"Caretta Caretta Turtle": Marine Conservation Award Winner
Photo: Eduardo Acevedo (Spain)

We humans are land animals, but that doesn’t stop some photographers from journeying into the world beneath the waves. The Underwater Photographer of the Year Competition showcases some of their most dazzling and disturbing discoveries.

More than 5,000 images from photographers around the world were entered into the competition this year, and the list of winners and runner-ups is long; plenty of marvelous photos shot in macro, wide angle, and portrait styles depict what lurks in our seas and along our coasts. Not only do these images invoke a sense of wonder; they help us understand of the delicate ocean life we all depend on—and how our actions are imperiling it.

In fact, a whole category is dedicated to marine conservation. The winning image is rather haunting, showing a Caretta caretta turtle stuck in fishnet. Others include the head of a baby dugong that’s been killed.

This award have been around since 2014, and the competition has only grown since then. Among the 130 winners and runner ups of 2019, you can find a wide variety of subjects. We’ve gathered some of our favorites, but check out the full list of winners here.


‘The Gauntlet’ by Richard Barnden

The Gauntlet: Underwater Photographer of the Year 2019
Photo: Richard Barnden (United Kingdom)

British photographer Richard Barnden won the title of Underwater Photographer of 2019 for his image of a swarm of sharks rushing to catch a parrotfish.

“Killing Angels” by João Rodrigues

“Killing Angels”: Marine Conservation Award Photographer Runner Up
Photo: João Rodrigues (Portugal)

On the East Javan island of Indonesia, fishers catch mobula rays to sell their gills to the Chinese traditional medicine market. This practice may soon endanger the animals.

“Fly High and Smile” by Nicholas Samaras

“Fly High and Smile”: Portrait Award Winner
Photo: Nicholas Samaras (Greece)

This colorful little ray was captured off the coast of Stratoni, Greece, while the photographer was checking out a seahorse colony.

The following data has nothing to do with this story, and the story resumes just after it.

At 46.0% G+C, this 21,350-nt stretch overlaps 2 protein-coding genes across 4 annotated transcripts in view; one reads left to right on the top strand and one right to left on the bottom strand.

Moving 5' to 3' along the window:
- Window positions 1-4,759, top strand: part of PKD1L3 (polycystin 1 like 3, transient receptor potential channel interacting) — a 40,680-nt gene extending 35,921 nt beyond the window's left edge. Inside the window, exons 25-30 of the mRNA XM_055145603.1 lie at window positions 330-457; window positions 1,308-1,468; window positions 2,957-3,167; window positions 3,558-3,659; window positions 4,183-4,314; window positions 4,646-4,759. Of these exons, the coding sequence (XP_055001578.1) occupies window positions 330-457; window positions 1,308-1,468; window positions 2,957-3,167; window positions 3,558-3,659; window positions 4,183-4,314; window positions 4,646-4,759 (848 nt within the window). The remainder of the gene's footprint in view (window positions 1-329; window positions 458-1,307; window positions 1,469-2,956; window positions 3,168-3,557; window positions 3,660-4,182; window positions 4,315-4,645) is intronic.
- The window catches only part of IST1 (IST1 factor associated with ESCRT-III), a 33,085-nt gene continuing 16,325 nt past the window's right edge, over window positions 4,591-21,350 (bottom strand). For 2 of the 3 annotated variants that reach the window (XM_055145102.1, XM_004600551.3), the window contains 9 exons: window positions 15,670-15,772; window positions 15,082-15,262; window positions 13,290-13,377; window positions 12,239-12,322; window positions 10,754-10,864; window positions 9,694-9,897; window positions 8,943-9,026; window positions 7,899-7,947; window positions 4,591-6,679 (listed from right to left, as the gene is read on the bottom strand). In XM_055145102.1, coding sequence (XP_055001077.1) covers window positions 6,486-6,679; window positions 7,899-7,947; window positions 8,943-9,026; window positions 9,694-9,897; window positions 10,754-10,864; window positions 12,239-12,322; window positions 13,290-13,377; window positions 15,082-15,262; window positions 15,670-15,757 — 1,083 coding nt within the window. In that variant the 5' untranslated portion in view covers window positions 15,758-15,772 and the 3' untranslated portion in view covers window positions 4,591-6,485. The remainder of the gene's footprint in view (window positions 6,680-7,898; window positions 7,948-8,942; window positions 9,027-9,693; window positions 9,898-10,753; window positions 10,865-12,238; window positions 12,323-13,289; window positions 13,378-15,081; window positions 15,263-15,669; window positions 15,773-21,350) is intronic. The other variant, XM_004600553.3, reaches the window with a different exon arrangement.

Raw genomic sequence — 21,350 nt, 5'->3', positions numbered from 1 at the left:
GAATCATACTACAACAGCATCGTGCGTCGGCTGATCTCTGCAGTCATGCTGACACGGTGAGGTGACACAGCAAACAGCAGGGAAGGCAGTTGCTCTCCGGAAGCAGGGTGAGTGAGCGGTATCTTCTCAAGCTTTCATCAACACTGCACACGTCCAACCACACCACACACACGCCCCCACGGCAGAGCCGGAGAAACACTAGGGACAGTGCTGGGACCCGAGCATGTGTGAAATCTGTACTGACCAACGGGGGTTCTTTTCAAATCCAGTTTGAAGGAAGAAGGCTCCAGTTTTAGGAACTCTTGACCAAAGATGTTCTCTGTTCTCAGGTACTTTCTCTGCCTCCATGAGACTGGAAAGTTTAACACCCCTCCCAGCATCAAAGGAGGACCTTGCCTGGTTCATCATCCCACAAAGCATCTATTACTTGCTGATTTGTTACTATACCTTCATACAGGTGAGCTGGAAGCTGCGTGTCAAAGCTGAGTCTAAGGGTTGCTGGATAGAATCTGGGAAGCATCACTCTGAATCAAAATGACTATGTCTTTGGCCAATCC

“Playtime?” by Martin Edser

“Playtime?”: British Waters Compact Award Winner
Photo: Martin Edser (UK)

The photographer captured this seal in a playful moment while shooting around the Farne Islands in the U.K.

“The Woman in Red” by Virginia Salzedo

“The Woman in Red”: Portrait Award Highly Commended
Photo: Virginia Salzedo (Italy)

This surreal photo evokes how the photographer feels when she’s in the water: “light” and “one with the water,” according to this description. It was taken nearly 60 feet deep where the model, who is also a free-diving champion, had to pose for several hours among fish for the perfect shot.

“Jack Perks” by Jack Perks

“Jack Perks”: British Waters Wide Angle Award Runner Up
Photo: Jack Perks (UK)

This grass snake likes to hang out in a pond in Nottinghamshire, England, in search of frogs, so the photographer headed over to capture it.

“Inside the Eggs” by Flavio Vailati

“Inside the Eggs”: Macro Award Runner Up
Photo: Flavio Vailati (Italy)

This nudibranch, captured in the Philippines, is chilling with some eggs. It’s not clear what kind of eggs these are or if they’re even related to the nudibranch, but they’re definitely where the colorful sea slug likes to hang.

“Gentle Giants” by François Baelen

“Gentle Giants”: Wide Angle Award Winner
Photo: François Baelen (Reunion Island)

This photo also won an award in a separate competition, proving just how marvelous an image it is.

“Swanage Sea Hare” by Paul Pettitt

“Swanage Sea Hare”: British Waters Macro Award Runner Up
Photo: Paul Pettitt (UK)

This beautifully bright sea hare, a type of sea slug, was shot along Swanage Pier in England.

“Curious Crabeater” by Jessica Farrer

“Curious Crabeater”: Wide Angle Award Runner Up
Photo: Jessica Farrer (US)

A photographer/biologist shot this photo of this majestic crabeater seal while exploring the Antarctic Peninsula.

“Switch” by Ping Sun

“Switch”: Marine Conservation Award Highly Commended
Photo: Ping Sun (China)

Here, we’re forced to imagine what it would be like if the tables were turned. What if humans were the ones stuck in fishnet rather than the animals we ensnare? In this photo, the photographer had to practice some dry runs with the model to ensure she’d be safe. Safety divers also were on-site for this shoot to ensure the model wouldn’t actually get entangled in the net.

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About the author

Yessenia Funes

I mostly write about how environmental policy and climate change intersect with race and class though I occasionally write about animals, science, and art, too. We all need an escape, right?

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